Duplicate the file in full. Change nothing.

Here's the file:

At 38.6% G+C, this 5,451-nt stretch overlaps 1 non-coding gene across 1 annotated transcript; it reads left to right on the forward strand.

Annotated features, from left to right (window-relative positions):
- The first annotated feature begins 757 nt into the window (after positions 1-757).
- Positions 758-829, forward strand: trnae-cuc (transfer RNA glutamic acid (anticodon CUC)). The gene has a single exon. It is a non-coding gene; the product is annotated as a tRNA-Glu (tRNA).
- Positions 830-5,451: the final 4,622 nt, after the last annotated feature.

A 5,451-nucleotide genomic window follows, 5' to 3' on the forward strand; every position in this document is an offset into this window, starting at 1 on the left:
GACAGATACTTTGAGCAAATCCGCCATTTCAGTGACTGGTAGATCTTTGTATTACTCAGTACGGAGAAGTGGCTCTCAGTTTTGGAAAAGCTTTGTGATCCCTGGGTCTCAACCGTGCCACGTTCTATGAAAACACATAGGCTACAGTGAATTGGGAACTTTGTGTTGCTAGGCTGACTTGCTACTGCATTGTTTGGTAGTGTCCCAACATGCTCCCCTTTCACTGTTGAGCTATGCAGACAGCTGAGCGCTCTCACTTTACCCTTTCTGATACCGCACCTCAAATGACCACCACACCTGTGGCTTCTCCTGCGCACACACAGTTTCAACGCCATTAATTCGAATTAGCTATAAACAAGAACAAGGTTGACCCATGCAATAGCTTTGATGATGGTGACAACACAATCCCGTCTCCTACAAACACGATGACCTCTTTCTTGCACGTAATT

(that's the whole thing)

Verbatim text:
At 38.6% G+C, this 5,451-nt stretch overlaps 1 non-coding gene across 1 annotated transcript; it reads left to right on the forward strand.

Annotated features, from left to right (window-relative positions):
- The first annotated feature begins 757 nt into the window (after positions 1-757).
- Positions 758-829, forward strand: trnae-cuc (transfer RNA glutamic acid (anticodon CUC)). The gene has a single exon. It is a non-coding gene; the product is annotated as a tRNA-Glu (tRNA).
- Positions 830-5,451: the final 4,622 nt, after the last annotated feature.

A 5,451-nucleotide genomic window follows, 5' to 3' on the forward strand; every position in this document is an offset into this window, starting at 1 on the left:
GACAGATACTTTGAGCAAATCCGCCATTTCAGTGACTGGTAGATCTTTGTATTACTCAGTACGGAGAAGTGGCTCTCAGTTTTGGAAAAGCTTTGTGATCCCTGGGTCTCAACCGTGCCACGTTCTATGAAAACACATAGGCTACAGTGAATTGGGAACTTTGTGTTGCTAGGCTGACTTGCTACTGCATTGTTTGGTAGTGTCCCAACATGCTCCCCTTTCACTGTTGAGCTATGCAGACAGCTGAGCGCTCTCACTTTACCCTTTCTGATACCGCACCTCAAATGACCACCACACCTGTGGCTTCTCCTGCGCACACACAGTTTCAACGCCATTAATTCGAATTAGCTATAAACAAGAACAAGGTTGACCCATGCAATAGCTTTGATGATGGTGACAACACAATCCCGTCTCCTACAAACACGATGACCTCTTTCTTGCACGTAATT